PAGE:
Call Response.Redirect(strReturnURI & "#" & strID)

…to this:

'11/3/2009 mchiste: because the 10gR3/gdk/friendly urls screw up the strReturnURI, we use this URL instead to go back to the page we were just on
Dim strReturnURI2
strReturnURI2 = Request.ServerVariables("HTTP_REFERER")
If (strReturnURI2 = Null) Then
Call Response.Redirect(strReturnURI & "#" & strID)
If InStr(1,strReturnURI2, "#") <> 0 Then
strReturnURI2 = Mid(strReturnURI2,1,InStr(1,strReturnURI2, "#")-1)
End If
Call Response.Redirect(strReturnURI2 & "#" & strID)
End If

The code change basically tells the browser to return to the page it came from, rather than “trusting” the portal/gdk.

Cool Tools 10: Base64 Decoder

Thursday, September 16th, 2010

Generally, my Cool Tools articles feature tools that are novel, unique, or otherwise helpful when managing WebCenter Interaction portals, or other applications that can help augment (or – dare I say, replace?) it.  Today’s Cool Tool is in a category where apps are a dime a dozen.  So, let’s call, uh,’s Base64 Decoder a Cool Tool:

Why highlight a dime-a-dozen online app that’s pretty much just a free online tool?  Because today I’m going to explain a bit about how Basic Authentication works between the portal and remote tier, and show you a trick to answer a question that you may have come across during your portal administration:  what password has been configured for the “authenticationid” in the portal for ALUI Publisher Remote Server (or Collaboration Server, for that matter)?  In the process (after the break), hopefully you’ll get a little insight into why it’s not all that secure in and of itself. (more…)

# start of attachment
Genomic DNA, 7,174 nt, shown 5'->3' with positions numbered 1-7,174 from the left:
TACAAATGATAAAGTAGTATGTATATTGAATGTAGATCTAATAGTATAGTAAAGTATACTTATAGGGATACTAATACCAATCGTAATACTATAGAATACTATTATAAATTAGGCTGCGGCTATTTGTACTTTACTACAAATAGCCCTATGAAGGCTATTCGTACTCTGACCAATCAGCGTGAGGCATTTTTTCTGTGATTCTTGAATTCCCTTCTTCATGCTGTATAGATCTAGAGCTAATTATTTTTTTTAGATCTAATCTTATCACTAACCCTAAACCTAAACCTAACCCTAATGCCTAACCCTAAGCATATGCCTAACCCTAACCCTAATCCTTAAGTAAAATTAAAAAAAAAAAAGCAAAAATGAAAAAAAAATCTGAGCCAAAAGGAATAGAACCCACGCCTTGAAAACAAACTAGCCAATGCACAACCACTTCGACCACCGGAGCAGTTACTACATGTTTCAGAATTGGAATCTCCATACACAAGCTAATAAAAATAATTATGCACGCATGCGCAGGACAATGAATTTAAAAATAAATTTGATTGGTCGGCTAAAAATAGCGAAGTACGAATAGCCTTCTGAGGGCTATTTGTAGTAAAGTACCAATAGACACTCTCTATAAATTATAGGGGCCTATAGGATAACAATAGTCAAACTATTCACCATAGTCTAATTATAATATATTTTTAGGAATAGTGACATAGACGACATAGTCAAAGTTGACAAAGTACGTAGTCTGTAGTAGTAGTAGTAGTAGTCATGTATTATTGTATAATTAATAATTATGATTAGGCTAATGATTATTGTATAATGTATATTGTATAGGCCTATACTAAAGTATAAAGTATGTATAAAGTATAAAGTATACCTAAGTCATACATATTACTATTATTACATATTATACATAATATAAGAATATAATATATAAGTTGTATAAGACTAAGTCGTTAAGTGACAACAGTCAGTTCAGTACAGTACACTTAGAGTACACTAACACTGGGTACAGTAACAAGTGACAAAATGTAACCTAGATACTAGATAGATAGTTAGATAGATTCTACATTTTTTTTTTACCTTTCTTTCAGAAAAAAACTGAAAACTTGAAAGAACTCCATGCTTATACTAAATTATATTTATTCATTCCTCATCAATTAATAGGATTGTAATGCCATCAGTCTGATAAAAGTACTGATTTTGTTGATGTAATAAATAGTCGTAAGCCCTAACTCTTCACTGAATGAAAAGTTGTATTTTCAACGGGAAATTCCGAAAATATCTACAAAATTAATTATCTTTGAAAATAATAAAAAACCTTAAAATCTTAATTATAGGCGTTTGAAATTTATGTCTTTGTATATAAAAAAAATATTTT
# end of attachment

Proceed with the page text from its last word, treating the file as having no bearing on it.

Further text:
Bug Blog 7: ALUI Publisher Port already in use?

Sunday, September 12th, 2010

This (configuration) bug has been around in Publisher for a while, and I’ve always fixed it the “wrong” way. Occasionally, you may have seen the following error crop up in %PT_HOME%\ptcs\6.x\logs\service.log when starting ALI Publisher, and Publisher fails to start:

INFO | jvm 1 | 2010/07/20 16:59:07 | 16:59:07,450 ERROR Starting failed jboss:service=Naming
INFO | jvm 1 | 2010/07/20 16:59:07 | java.rmi.server.ExportException: Port already in use: 1098; nested exception is:
INFO | jvm 1 | 2010/07/20 16:59:07 | Address already in use: JVM_Bind